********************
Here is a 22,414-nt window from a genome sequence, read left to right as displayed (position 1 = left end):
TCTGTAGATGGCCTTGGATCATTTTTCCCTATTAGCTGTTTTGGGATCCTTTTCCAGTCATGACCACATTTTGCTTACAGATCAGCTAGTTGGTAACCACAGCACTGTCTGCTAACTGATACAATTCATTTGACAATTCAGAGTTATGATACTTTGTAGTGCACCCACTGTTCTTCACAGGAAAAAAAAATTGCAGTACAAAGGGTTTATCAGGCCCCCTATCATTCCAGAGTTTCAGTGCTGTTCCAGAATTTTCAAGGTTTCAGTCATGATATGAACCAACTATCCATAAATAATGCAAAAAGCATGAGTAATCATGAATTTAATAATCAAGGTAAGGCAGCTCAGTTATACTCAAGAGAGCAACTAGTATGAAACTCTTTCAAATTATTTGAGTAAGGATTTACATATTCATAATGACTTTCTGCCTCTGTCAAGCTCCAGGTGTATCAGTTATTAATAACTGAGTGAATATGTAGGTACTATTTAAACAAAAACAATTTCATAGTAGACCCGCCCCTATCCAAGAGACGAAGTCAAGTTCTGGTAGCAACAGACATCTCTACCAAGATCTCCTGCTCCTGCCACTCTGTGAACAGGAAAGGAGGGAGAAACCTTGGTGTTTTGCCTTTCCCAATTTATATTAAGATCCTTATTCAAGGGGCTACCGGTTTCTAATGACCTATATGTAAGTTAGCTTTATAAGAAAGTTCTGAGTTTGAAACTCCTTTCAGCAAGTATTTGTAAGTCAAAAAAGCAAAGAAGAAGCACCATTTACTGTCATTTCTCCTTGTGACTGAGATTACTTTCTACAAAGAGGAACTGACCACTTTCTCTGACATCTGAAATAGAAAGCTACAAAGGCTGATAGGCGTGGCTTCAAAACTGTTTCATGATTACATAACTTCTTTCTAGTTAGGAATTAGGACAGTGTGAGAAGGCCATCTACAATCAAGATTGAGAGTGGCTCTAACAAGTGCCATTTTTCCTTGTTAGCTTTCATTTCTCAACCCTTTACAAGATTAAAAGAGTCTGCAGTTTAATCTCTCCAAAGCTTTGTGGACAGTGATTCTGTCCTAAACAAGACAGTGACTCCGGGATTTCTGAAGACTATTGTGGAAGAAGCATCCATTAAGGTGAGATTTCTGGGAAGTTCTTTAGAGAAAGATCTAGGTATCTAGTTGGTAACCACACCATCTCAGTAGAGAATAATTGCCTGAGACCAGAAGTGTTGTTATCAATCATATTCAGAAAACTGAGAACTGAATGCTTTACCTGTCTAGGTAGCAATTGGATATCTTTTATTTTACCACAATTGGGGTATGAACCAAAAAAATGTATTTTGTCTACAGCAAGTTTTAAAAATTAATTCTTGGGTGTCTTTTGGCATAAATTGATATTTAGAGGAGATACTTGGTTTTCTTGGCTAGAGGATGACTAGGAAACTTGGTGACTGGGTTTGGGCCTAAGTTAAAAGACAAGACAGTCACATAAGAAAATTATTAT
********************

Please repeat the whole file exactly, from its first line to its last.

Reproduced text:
Here is a 22,414-nt window from a genome sequence, read left to right as displayed (position 1 = left end):
TCTGTAGATGGCCTTGGATCATTTTTCCCTATTAGCTGTTTTGGGATCCTTTTCCAGTCATGACCACATTTTGCTTACAGATCAGCTAGTTGGTAACCACAGCACTGTCTGCTAACTGATACAATTCATTTGACAATTCAGAGTTATGATACTTTGTAGTGCACCCACTGTTCTTCACAGGAAAAAAAAATTGCAGTACAAAGGGTTTATCAGGCCCCCTATCATTCCAGAGTTTCAGTGCTGTTCCAGAATTTTCAAGGTTTCAGTCATGATATGAACCAACTATCCATAAATAATGCAAAAAGCATGAGTAATCATGAATTTAATAATCAAGGTAAGGCAGCTCAGTTATACTCAAGAGAGCAACTAGTATGAAACTCTTTCAAATTATTTGAGTAAGGATTTACATATTCATAATGACTTTCTGCCTCTGTCAAGCTCCAGGTGTATCAGTTATTAATAACTGAGTGAATATGTAGGTACTATTTAAACAAAAACAATTTCATAGTAGACCCGCCCCTATCCAAGAGACGAAGTCAAGTTCTGGTAGCAACAGACATCTCTACCAAGATCTCCTGCTCCTGCCACTCTGTGAACAGGAAAGGAGGGAGAAACCTTGGTGTTTTGCCTTTCCCAATTTATATTAAGATCCTTATTCAAGGGGCTACCGGTTTCTAATGACCTATATGTAAGTTAGCTTTATAAGAAAGTTCTGAGTTTGAAACTCCTTTCAGCAAGTATTTGTAAGTCAAAAAAGCAAAGAAGAAGCACCATTTACTGTCATTTCTCCTTGTGACTGAGATTACTTTCTACAAAGAGGAACTGACCACTTTCTCTGACATCTGAAATAGAAAGCTACAAAGGCTGATAGGCGTGGCTTCAAAACTGTTTCATGATTACATAACTTCTTTCTAGTTAGGAATTAGGACAGTGTGAGAAGGCCATCTACAATCAAGATTGAGAGTGGCTCTAACAAGTGCCATTTTTCCTTGTTAGCTTTCATTTCTCAACCCTTTACAAGATTAAAAGAGTCTGCAGTTTAATCTCTCCAAAGCTTTGTGGACAGTGATTCTGTCCTAAACAAGACAGTGACTCCGGGATTTCTGAAGACTATTGTGGAAGAAGCATCCATTAAGGTGAGATTTCTGGGAAGTTCTTTAGAGAAAGATCTAGGTATCTAGTTGGTAACCACACCATCTCAGTAGAGAATAATTGCCTGAGACCAGAAGTGTTGTTATCAATCATATTCAGAAAACTGAGAACTGAATGCTTTACCTGTCTAGGTAGCAATTGGATATCTTTTATTTTACCACAATTGGGGTATGAACCAAAAAAATGTATTTTGTCTACAGCAAGTTTTAAAAATTAATTCTTGGGTGTCTTTTGGCATAAATTGATATTTAGAGGAGATACTTGGTTTTCTTGGCTAGAGGATGACTAGGAAACTTGGTGACTGGGTTTGGGCCTAAGTTAAAAGACAAGACAGTCACATAAGAAAATTATTAT